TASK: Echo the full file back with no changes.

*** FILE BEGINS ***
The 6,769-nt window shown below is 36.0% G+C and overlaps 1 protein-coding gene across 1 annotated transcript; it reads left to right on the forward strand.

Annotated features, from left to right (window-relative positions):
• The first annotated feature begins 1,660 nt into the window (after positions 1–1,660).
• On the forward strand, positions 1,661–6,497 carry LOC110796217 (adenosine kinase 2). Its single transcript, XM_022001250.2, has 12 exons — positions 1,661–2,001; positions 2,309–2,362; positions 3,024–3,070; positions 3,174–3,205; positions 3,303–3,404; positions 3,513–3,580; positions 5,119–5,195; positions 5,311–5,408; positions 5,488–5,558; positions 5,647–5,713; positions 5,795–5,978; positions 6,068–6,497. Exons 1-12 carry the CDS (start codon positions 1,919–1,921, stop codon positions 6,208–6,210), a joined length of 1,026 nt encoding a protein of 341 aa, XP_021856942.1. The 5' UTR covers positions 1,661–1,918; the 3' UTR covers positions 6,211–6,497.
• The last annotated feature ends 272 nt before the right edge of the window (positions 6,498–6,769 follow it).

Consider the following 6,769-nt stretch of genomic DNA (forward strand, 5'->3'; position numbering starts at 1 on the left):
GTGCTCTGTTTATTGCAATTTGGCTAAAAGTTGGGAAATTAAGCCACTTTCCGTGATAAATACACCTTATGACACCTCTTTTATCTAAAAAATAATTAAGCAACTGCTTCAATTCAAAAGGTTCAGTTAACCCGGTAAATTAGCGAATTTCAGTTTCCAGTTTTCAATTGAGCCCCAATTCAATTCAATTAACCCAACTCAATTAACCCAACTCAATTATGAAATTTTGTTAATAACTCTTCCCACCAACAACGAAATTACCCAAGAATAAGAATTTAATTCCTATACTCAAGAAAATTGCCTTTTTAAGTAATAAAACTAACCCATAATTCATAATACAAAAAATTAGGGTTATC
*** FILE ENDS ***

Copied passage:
The 6,769-nt window shown below is 36.0% G+C and overlaps 1 protein-coding gene across 1 annotated transcript; it reads left to right on the forward strand.

Annotated features, from left to right (window-relative positions):
• The first annotated feature begins 1,660 nt into the window (after positions 1–1,660).
• On the forward strand, positions 1,661–6,497 carry LOC110796217 (adenosine kinase 2). Its single transcript, XM_022001250.2, has 12 exons — positions 1,661–2,001; positions 2,309–2,362; positions 3,024–3,070; positions 3,174–3,205; positions 3,303–3,404; positions 3,513–3,580; positions 5,119–5,195; positions 5,311–5,408; positions 5,488–5,558; positions 5,647–5,713; positions 5,795–5,978; positions 6,068–6,497. Exons 1-12 carry the CDS (start codon positions 1,919–1,921, stop codon positions 6,208–6,210), a joined length of 1,026 nt encoding a protein of 341 aa, XP_021856942.1. The 5' UTR covers positions 1,661–1,918; the 3' UTR covers positions 6,211–6,497.
• The last annotated feature ends 272 nt before the right edge of the window (positions 6,498–6,769 follow it).

Consider the following 6,769-nt stretch of genomic DNA (forward strand, 5'->3'; position numbering starts at 1 on the left):
GTGCTCTGTTTATTGCAATTTGGCTAAAAGTTGGGAAATTAAGCCACTTTCCGTGATAAATACACCTTATGACACCTCTTTTATCTAAAAAATAATTAAGCAACTGCTTCAATTCAAAAGGTTCAGTTAACCCGGTAAATTAGCGAATTTCAGTTTCCAGTTTTCAATTGAGCCCCAATTCAATTCAATTAACCCAACTCAATTAACCCAACTCAATTATGAAATTTTGTTAATAACTCTTCCCACCAACAACGAAATTACCCAAGAATAAGAATTTAATTCCTATACTCAAGAAAATTGCCTTTTTAAGTAATAAAACTAACCCATAATTCATAATACAAAAAATTAGGGTTATC